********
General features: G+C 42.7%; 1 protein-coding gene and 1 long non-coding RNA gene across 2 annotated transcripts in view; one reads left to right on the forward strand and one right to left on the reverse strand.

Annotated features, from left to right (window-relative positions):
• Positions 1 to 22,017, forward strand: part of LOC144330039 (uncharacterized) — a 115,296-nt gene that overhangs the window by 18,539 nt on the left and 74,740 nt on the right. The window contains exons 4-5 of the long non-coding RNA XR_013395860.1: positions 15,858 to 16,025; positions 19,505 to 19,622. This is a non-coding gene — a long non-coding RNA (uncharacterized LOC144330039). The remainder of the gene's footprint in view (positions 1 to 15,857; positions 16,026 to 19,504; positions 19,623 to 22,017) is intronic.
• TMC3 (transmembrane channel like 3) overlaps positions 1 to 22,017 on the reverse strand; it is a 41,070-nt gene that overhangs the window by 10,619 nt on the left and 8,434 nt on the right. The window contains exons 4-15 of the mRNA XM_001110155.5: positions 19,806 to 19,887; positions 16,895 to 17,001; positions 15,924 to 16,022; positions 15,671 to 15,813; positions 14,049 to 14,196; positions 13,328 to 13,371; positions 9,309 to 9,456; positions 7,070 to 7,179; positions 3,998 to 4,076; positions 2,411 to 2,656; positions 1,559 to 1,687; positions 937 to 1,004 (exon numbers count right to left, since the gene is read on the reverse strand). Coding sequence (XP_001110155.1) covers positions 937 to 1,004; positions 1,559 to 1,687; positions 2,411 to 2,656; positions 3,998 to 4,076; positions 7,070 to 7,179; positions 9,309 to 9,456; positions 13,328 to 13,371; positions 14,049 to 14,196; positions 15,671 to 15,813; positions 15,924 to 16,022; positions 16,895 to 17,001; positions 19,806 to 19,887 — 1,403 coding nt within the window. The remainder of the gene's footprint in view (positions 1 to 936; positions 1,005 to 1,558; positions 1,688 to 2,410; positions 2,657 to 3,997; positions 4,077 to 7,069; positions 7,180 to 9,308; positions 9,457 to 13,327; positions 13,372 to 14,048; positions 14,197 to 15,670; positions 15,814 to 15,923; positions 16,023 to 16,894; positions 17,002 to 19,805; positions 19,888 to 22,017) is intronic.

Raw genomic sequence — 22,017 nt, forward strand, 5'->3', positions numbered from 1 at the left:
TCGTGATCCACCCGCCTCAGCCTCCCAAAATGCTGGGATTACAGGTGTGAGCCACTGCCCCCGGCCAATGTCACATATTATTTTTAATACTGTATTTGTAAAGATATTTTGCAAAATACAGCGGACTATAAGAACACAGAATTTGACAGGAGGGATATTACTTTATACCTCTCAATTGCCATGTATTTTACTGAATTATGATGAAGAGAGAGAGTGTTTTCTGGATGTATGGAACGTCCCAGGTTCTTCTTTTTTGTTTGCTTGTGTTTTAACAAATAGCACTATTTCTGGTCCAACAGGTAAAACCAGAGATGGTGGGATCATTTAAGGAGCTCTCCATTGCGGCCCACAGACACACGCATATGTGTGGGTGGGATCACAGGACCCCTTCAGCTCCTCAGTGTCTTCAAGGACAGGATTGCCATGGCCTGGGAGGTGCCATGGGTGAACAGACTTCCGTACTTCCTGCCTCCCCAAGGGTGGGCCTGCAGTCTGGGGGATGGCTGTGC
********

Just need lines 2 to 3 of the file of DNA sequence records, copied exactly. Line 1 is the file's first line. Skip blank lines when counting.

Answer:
Annotated features, from left to right (window-relative positions):
• Positions 1 to 22,017, forward strand: part of LOC144330039 (uncharacterized) — a 115,296-nt gene that overhangs the window by 18,539 nt on the left and 74,740 nt on the right. The window contains exons 4-5 of the long non-coding RNA XR_013395860.1: positions 15,858 to 16,025; positions 19,505 to 19,622. This is a non-coding gene — a long non-coding RNA (uncharacterized LOC144330039). The remainder of the gene's footprint in view (positions 1 to 15,857; positions 16,026 to 19,504; positions 19,623 to 22,017) is intronic.